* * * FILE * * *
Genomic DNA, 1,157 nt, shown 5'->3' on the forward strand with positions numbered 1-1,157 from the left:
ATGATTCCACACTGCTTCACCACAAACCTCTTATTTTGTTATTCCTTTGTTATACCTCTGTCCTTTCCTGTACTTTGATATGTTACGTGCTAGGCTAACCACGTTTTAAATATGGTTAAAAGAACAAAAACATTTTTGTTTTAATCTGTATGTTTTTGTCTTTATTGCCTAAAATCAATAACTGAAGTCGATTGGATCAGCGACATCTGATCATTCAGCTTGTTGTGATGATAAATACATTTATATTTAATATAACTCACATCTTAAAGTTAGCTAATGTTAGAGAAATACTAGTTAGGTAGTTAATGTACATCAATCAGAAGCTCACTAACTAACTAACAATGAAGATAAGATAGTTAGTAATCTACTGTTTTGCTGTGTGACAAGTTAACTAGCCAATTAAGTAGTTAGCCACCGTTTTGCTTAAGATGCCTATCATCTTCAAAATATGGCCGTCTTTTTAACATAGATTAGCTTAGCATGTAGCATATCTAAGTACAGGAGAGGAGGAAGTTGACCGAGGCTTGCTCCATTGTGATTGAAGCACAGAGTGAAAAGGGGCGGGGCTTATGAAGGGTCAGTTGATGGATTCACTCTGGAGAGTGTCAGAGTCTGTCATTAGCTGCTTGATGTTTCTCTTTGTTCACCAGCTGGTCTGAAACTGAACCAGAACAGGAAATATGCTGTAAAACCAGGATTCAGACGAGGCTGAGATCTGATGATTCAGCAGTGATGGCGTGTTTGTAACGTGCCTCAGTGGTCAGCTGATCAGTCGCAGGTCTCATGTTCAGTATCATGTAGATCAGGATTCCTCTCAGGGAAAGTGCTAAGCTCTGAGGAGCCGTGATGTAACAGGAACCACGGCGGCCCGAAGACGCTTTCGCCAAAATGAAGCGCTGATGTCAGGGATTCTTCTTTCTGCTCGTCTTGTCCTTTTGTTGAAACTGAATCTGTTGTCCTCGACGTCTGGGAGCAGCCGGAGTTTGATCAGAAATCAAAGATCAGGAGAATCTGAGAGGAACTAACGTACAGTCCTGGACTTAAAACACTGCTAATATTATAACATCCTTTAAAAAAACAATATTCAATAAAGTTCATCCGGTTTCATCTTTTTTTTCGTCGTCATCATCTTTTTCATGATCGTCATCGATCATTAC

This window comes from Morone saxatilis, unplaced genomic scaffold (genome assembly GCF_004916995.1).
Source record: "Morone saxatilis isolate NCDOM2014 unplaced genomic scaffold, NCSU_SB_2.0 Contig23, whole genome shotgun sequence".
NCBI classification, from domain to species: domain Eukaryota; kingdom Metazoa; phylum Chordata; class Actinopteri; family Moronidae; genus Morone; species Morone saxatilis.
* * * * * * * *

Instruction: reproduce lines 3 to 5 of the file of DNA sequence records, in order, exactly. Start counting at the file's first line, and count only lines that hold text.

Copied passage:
This window comes from Morone saxatilis, unplaced genomic scaffold (genome assembly GCF_004916995.1).
Source record: "Morone saxatilis isolate NCDOM2014 unplaced genomic scaffold, NCSU_SB_2.0 Contig23, whole genome shotgun sequence".
NCBI classification, from domain to species: domain Eukaryota; kingdom Metazoa; phylum Chordata; class Actinopteri; family Moronidae; genus Morone; species Morone saxatilis.